If you just finished school or found a new job, it may seem daunting to get all your finances in order and prepare for the years ahead. Here are a few tips for getting started.
If you’re just starting to manage your own finances, you may have noticed there’s a lot of advice out there. While having a wealth of resources at your fingertips can be extremely helpful, it can also leave you feeling overwhelmed. If you’re hoping to get your finances in order but aren’t sure where to begin, here are three key areas to focus on.
- Build a Budget and Work on Savings
When it comes to financial planning, having a detailed budget will be key to your success. Your budget should help you control your spending and track your expenses. It should also help you track your progress towards long-term goals like home ownership and retirement.
One budget-planning strategy is the 50-20-30 Rule. This method splits your expenses into three categories and offers guidelines for how you should be spending your monthly paycheck:
50 percent of your take-home pay should go toward fixed, monthly costs like housing, transportation, and utilities.
20 percent should go toward your financial goals, like savings, retirement, and an emergency fund.
30 percent should be for discretionary spending, like dining out, vacations, or new clothes.
Remember: Strategies like these aren’t set in stone, they should be viewed more like guidelines that have to be adapted to your circumstances. For instance, if you live in an area with high home and rental prices, you may need to spend more on housing and less on discretionary spending. Likewise, putting 20 percent of your income toward retirement might not be possible when you’re just starting out.
Alicia Somers, Financial Wellness Relationship Manager at Regions Bank, has this advice to boost your saving. “Be honest about your budget. Go back and look at your last 30 to 60 days of spending and look where you can cut back from to reach that 20 percent, because you need to start saving now.”
If your savings are lagging behind, make it easier for yourself to put money away. “Set up automatic transfers from your checking account to your savings account. Even if it’s just $5 or $10 a month, make it so you don’t have to think about it,” Somers says. Given time, just a little bit each month can grow and give you a base to work with.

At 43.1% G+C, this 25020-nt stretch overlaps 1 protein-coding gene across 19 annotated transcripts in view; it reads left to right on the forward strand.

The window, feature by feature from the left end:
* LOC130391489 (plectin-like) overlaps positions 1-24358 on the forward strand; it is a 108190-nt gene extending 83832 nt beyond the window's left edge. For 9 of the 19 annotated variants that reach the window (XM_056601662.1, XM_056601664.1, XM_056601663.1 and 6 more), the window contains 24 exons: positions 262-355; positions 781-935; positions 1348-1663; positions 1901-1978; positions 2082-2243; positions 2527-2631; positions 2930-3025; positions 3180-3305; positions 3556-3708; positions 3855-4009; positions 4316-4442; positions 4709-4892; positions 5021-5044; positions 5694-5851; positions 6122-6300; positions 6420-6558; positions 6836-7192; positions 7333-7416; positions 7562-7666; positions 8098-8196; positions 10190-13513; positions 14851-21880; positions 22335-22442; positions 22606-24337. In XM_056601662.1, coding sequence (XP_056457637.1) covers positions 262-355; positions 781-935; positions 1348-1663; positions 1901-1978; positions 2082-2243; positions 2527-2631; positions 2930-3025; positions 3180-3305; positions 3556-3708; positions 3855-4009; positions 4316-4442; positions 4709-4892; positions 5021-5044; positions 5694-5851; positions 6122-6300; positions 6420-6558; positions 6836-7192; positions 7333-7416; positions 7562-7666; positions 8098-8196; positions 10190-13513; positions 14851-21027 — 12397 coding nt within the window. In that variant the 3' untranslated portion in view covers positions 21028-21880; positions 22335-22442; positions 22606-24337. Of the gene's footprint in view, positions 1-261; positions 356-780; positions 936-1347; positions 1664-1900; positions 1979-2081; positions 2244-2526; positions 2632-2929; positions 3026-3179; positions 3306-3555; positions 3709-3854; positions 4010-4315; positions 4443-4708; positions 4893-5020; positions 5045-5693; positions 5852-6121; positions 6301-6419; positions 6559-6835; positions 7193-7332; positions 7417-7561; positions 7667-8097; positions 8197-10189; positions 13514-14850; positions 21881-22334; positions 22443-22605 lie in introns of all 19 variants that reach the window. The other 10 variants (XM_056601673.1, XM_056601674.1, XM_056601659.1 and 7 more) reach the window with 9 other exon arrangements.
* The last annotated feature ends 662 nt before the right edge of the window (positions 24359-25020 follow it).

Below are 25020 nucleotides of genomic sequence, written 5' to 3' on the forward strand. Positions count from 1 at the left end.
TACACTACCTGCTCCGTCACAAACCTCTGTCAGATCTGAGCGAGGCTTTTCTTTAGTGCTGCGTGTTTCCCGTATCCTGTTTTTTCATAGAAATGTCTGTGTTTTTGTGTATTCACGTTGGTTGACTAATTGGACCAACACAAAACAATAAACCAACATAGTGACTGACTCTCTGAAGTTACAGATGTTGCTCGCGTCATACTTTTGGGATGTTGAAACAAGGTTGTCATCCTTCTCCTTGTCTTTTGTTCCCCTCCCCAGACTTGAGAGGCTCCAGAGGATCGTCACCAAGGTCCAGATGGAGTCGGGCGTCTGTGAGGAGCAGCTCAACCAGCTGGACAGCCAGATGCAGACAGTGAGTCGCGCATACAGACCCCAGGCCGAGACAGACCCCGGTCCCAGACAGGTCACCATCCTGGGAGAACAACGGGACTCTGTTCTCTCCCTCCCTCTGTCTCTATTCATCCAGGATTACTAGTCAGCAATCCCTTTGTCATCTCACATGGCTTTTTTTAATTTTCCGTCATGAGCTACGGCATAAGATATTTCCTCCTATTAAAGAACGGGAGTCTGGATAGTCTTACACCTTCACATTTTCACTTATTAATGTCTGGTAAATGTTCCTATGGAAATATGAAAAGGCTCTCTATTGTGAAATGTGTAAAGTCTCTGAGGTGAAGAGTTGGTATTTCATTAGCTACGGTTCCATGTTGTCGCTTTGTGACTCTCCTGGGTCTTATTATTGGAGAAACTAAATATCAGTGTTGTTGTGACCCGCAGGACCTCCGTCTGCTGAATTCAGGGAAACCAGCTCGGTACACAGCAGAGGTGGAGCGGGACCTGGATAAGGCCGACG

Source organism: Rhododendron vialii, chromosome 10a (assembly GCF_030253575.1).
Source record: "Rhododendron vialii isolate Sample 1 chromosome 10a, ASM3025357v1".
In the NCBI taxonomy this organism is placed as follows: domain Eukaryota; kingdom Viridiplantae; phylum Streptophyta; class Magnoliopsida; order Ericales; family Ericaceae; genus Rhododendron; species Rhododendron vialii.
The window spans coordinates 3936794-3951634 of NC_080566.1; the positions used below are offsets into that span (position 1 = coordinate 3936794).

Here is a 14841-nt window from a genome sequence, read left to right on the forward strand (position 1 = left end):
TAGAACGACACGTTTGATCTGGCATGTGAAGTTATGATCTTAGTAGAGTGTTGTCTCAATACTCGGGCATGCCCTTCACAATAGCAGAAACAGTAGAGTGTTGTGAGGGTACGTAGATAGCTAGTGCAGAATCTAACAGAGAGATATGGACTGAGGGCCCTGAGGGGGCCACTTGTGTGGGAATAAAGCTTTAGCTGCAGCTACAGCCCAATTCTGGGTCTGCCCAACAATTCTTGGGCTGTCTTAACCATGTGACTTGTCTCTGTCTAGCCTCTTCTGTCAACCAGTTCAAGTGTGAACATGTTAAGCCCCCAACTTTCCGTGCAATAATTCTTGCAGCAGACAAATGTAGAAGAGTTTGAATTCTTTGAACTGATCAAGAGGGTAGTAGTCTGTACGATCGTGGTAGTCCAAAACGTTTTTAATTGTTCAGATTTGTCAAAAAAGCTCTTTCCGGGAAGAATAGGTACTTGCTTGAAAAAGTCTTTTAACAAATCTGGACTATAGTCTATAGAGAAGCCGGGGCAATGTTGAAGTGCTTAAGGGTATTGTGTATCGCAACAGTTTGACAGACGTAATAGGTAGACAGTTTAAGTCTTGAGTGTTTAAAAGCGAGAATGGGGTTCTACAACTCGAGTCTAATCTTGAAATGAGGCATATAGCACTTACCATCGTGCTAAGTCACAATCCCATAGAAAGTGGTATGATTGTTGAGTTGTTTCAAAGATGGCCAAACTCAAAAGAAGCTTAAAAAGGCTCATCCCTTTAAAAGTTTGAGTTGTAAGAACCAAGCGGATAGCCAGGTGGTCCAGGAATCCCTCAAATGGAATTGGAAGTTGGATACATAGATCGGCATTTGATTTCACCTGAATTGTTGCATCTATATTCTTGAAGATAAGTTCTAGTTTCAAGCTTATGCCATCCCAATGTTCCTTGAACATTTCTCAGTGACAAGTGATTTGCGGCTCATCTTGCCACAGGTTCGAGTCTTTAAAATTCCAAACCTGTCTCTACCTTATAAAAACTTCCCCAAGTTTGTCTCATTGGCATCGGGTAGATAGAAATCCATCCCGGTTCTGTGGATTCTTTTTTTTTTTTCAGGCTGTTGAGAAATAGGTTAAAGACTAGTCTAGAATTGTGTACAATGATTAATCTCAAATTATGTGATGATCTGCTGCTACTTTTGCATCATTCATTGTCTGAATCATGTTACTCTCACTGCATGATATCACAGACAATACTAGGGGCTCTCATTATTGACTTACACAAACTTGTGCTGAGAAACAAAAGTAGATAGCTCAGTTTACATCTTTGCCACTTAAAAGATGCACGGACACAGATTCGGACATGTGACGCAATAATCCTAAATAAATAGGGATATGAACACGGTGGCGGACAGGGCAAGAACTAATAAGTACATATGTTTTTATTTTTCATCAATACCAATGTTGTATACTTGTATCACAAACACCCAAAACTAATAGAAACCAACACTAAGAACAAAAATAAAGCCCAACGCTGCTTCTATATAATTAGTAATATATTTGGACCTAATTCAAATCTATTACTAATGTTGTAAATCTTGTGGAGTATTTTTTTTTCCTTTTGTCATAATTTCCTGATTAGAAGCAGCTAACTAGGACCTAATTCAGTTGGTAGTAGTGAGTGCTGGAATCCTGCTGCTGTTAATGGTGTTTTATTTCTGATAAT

- Start Tackling Your Debt
Getting out of debt is a critical step toward long-term financial success. Common sources of debt include credit card balances, auto or student loans, and mortgages.
Write down every debt you have and add up the monthly payments. Once you are tracking all of your debt, you can start implementing a debt payoff strategy. “Make all your required monthly payments then begin to pay down your highest interest debt first and if you are in debt, don’t create more debt,” recommends Somers.
Use your budget to determine how much you can allocate to paying down debt after your fixed expenses are covered. If your debt is significant, identify where you can cut your spending and move those funds toward your repayment.
Remember: The faster you can pay off debt, the less interest you may end up paying in the long run. However, getting out of debt shouldn’t completely eat up your money. Make sure some of your money is allocated toward an emergency fund or some small treats for yourself.
Somers also says, “there are free resources and help for overcoming debt. Look for free credit counseling or money management services. Try talking to your local bank, they may have some ideas for you as well.”
- Live Below Your Means
When you achieve certain financial milestones like getting a raise or paying down a large chunk of debt, it may be tempting to reallocate that extra cash toward discretionary spending. This is often called “lifestyle creep ,” and it can be a bad habit for your finances.
“If you receive a raise every year, you should bump up your savings before you increase your discretionary spending,” says Somers. Generally, living frugally and saving or investing your extra money will set you up to achieve long-term goals, like retirement or home ownership, sooner.
Remember: The earlier you start saving, the more your money can grow with compounding interest. You don’t have to swear off all nonessential purchases but keep your long-term goals in mind and consider giving yourself limits in your budget to stay on track.
“You never get back the gift of time in building a budget and saving,” reminds Somers. “Things have to adjust sometimes, but start somewhere, and start now.” When it comes to building your financial base from the ground up, look at your circumstances and adjust your strategies to what makes sense for you while budgeting, paying down debt, and saving.
Try use our budgeting calculator to gauge the health of your financial situation and create a budget.